What BlackBerry did right
Philip Ellison 07 January, 2014 at 04:01
Alicia Keys will be parting ways with BlackBerry at the end of the month, after just one year as Global Creative Director. Her departure is being widely interpreted as yet another sign of trouble at BlackBerry, following a less-than-stellar 2013. Sales of the new BlackBerry 10 devices fell short of projections, and so the company is changing direction, focusing on business and government customers over the public.
During her brief tenure as Creative Director, Alicia Keys headed the BlackBerry Scholars Program panel, which offers scholarships to young women pursuing degrees in technology, engineering and science. She was also heavily involved in Keep Moving, a creative crowdsourcing campaign which brought together artists in every medium across a series of special projects.
It was probably already too late at this point for BlackBerry to salvage its reputation among consumers, regardless of the Keep Moving project and Keys’ involvement. But while there are plenty of blogs overflowing with details of the many missteps that brought BlackBerry here, I’d like to stop and take a look at some of the individual merits of the Keep Moving campaign.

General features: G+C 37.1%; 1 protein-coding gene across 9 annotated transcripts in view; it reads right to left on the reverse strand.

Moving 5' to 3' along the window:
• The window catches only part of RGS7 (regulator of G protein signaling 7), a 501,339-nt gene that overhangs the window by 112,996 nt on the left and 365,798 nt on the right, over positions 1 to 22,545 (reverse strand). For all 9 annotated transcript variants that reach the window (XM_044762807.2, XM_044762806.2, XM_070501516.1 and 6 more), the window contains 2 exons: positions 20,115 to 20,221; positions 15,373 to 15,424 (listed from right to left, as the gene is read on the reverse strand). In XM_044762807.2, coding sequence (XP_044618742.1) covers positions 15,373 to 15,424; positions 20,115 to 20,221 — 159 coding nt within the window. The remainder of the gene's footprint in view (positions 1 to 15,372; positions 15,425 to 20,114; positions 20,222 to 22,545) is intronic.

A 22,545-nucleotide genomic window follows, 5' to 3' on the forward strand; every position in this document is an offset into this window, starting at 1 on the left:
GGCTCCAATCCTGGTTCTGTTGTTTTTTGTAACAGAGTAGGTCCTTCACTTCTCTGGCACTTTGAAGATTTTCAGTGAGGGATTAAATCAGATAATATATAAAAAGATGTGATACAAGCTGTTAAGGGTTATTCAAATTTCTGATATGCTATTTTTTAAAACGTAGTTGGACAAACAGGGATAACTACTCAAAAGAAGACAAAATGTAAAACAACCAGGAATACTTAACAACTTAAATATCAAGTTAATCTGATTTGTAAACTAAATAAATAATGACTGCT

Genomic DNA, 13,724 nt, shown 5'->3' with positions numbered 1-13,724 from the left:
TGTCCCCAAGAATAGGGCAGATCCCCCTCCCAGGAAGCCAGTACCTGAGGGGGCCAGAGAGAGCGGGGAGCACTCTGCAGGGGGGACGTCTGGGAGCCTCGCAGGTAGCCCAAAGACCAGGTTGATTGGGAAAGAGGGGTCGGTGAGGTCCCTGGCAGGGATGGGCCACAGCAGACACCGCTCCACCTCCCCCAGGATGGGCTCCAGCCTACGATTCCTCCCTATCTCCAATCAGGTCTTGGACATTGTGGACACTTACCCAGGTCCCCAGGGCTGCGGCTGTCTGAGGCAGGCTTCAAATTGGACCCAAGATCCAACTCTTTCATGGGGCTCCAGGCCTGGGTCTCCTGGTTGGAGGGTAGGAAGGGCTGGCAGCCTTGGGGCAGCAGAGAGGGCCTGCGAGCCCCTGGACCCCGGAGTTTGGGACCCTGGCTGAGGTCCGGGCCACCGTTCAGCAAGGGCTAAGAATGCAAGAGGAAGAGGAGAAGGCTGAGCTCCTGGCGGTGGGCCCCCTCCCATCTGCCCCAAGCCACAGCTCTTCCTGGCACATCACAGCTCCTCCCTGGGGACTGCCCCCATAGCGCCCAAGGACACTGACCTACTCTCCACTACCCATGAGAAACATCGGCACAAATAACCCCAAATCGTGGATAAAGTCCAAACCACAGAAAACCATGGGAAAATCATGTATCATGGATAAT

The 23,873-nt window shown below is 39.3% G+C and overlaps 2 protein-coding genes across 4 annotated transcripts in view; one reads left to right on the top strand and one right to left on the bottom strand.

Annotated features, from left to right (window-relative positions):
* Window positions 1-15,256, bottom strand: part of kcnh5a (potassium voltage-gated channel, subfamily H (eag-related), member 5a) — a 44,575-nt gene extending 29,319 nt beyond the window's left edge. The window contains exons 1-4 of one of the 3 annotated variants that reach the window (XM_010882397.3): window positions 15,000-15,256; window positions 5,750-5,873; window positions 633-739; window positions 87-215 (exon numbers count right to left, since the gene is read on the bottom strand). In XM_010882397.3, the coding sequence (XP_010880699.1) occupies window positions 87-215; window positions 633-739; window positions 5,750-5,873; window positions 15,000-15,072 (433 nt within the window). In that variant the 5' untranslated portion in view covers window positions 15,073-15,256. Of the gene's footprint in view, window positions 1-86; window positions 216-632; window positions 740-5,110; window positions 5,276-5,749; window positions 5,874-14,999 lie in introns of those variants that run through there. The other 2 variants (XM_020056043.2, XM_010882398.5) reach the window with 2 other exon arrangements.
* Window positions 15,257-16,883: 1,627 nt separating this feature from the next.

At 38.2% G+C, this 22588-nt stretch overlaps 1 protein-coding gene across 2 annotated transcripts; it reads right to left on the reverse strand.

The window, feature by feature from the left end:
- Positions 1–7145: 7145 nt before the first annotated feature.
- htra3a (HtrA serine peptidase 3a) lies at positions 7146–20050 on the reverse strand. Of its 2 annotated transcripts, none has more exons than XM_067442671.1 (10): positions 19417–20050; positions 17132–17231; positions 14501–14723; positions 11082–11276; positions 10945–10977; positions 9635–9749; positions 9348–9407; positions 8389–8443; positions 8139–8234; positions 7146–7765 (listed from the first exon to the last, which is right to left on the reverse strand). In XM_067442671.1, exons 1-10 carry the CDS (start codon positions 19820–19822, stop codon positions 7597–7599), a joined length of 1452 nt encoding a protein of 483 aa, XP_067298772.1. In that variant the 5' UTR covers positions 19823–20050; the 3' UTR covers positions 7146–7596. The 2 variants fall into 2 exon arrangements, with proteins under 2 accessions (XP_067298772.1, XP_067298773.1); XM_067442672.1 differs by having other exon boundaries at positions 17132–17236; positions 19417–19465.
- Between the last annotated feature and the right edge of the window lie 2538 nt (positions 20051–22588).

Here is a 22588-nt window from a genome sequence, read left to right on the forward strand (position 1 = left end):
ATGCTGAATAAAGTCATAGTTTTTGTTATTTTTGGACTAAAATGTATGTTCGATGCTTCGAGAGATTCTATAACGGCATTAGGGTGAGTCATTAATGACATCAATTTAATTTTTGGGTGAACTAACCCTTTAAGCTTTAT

Set The World On Fire
First of all, securing an international star like Keys was a coup in itself. Keys reached out to fans who were planning to come and see her perform on her Girl On Fire tour, and invited them to submit photos of themselves and their hometown. This content was then collated into a series of unique videos dedicated to each of the cities that the tour was visiting, which were then played as part of Keys’ live shows, creating an engaging and personalised experience for fans at each location.
Robert Rodriguez, the director behind the cult classic From Dusk Till Dawn and the commercially successful Spy Kids franchise, made a short film in conjunction with fans all over the world. The result is Two Scoops, which includes acting and art from complete novices. Rodriguez made his name with El Mariachi, the $7K production which spawned two sequels and proved that limited budget and resources are no obstacle for creativity; something Rodriguez reiterates in his ’10 Minute Film School’.
A Calendar of Tales
And finally, BlackBerry got one of the most imaginative men on the planet on board; Neil Gaiman, the creator of the globally beloved Sandman comic, and author of bestsellers Coraline and Stardust. Gaiman mobilised his almost two million Twitter followers to create A Calendar of Tales, a collection of twelve stories told and illustrated collaboratively.
Had the circumstances been different, had Keep Moving been the brainchild of a less troubled brand, who knows – it could have worked wonders. Personally, I’m glad Gaiman aligned himself with the BlackBerry brand, as it’s the closest thing the smartphone world has to an outsider. If he’d become a shill for Apple, or even Samsung, I don’t think I’d have ever looked at him the same.